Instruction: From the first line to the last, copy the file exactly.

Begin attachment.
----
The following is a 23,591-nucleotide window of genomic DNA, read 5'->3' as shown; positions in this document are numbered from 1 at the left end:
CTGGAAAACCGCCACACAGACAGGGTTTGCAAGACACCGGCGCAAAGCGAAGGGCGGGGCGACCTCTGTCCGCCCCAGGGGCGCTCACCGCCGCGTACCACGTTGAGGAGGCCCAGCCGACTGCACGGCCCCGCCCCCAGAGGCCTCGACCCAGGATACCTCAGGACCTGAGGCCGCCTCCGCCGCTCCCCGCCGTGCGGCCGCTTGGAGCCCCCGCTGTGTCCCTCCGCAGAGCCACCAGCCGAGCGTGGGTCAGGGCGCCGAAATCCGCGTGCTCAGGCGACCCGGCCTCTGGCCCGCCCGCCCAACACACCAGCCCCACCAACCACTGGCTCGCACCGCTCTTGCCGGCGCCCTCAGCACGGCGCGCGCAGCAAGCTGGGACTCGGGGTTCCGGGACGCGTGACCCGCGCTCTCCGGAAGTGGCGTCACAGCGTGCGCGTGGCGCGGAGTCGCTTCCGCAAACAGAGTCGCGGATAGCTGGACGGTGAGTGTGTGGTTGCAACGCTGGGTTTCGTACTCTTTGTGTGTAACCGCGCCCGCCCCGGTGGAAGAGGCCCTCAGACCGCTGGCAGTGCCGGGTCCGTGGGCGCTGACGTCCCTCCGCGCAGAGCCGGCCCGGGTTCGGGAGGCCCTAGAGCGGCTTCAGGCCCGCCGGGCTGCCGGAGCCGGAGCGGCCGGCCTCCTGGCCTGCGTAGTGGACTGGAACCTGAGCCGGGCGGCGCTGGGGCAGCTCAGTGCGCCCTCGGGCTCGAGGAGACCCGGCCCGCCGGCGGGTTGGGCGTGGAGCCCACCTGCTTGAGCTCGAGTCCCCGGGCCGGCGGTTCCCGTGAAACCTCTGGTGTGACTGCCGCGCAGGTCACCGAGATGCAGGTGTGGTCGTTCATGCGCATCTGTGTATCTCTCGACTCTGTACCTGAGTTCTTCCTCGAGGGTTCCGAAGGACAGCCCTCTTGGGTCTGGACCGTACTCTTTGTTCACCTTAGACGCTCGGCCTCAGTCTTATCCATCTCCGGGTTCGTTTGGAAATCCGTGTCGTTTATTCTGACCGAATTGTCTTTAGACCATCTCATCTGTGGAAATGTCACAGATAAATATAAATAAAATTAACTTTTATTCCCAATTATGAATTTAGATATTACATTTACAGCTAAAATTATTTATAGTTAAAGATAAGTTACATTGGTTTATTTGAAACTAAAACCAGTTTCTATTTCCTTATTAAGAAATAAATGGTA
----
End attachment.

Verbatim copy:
The following is a 23,591-nucleotide window of genomic DNA, read 5'->3' as shown; positions in this document are numbered from 1 at the left end:
CTGGAAAACCGCCACACAGACAGGGTTTGCAAGACACCGGCGCAAAGCGAAGGGCGGGGCGACCTCTGTCCGCCCCAGGGGCGCTCACCGCCGCGTACCACGTTGAGGAGGCCCAGCCGACTGCACGGCCCCGCCCCCAGAGGCCTCGACCCAGGATACCTCAGGACCTGAGGCCGCCTCCGCCGCTCCCCGCCGTGCGGCCGCTTGGAGCCCCCGCTGTGTCCCTCCGCAGAGCCACCAGCCGAGCGTGGGTCAGGGCGCCGAAATCCGCGTGCTCAGGCGACCCGGCCTCTGGCCCGCCCGCCCAACACACCAGCCCCACCAACCACTGGCTCGCACCGCTCTTGCCGGCGCCCTCAGCACGGCGCGCGCAGCAAGCTGGGACTCGGGGTTCCGGGACGCGTGACCCGCGCTCTCCGGAAGTGGCGTCACAGCGTGCGCGTGGCGCGGAGTCGCTTCCGCAAACAGAGTCGCGGATAGCTGGACGGTGAGTGTGTGGTTGCAACGCTGGGTTTCGTACTCTTTGTGTGTAACCGCGCCCGCCCCGGTGGAAGAGGCCCTCAGACCGCTGGCAGTGCCGGGTCCGTGGGCGCTGACGTCCCTCCGCGCAGAGCCGGCCCGGGTTCGGGAGGCCCTAGAGCGGCTTCAGGCCCGCCGGGCTGCCGGAGCCGGAGCGGCCGGCCTCCTGGCCTGCGTAGTGGACTGGAACCTGAGCCGGGCGGCGCTGGGGCAGCTCAGTGCGCCCTCGGGCTCGAGGAGACCCGGCCCGCCGGCGGGTTGGGCGTGGAGCCCACCTGCTTGAGCTCGAGTCCCCGGGCCGGCGGTTCCCGTGAAACCTCTGGTGTGACTGCCGCGCAGGTCACCGAGATGCAGGTGTGGTCGTTCATGCGCATCTGTGTATCTCTCGACTCTGTACCTGAGTTCTTCCTCGAGGGTTCCGAAGGACAGCCCTCTTGGGTCTGGACCGTACTCTTTGTTCACCTTAGACGCTCGGCCTCAGTCTTATCCATCTCCGGGTTCGTTTGGAAATCCGTGTCGTTTATTCTGACCGAATTGTCTTTAGACCATCTCATCTGTGGAAATGTCACAGATAAATATAAATAAAATTAACTTTTATTCCCAATTATGAATTTAGATATTACATTTACAGCTAAAATTATTTATAGTTAAAGATAAGTTACATTGGTTTATTTGAAACTAAAACCAGTTTCTATTTCCTTATTAAGAAATAAATGGTA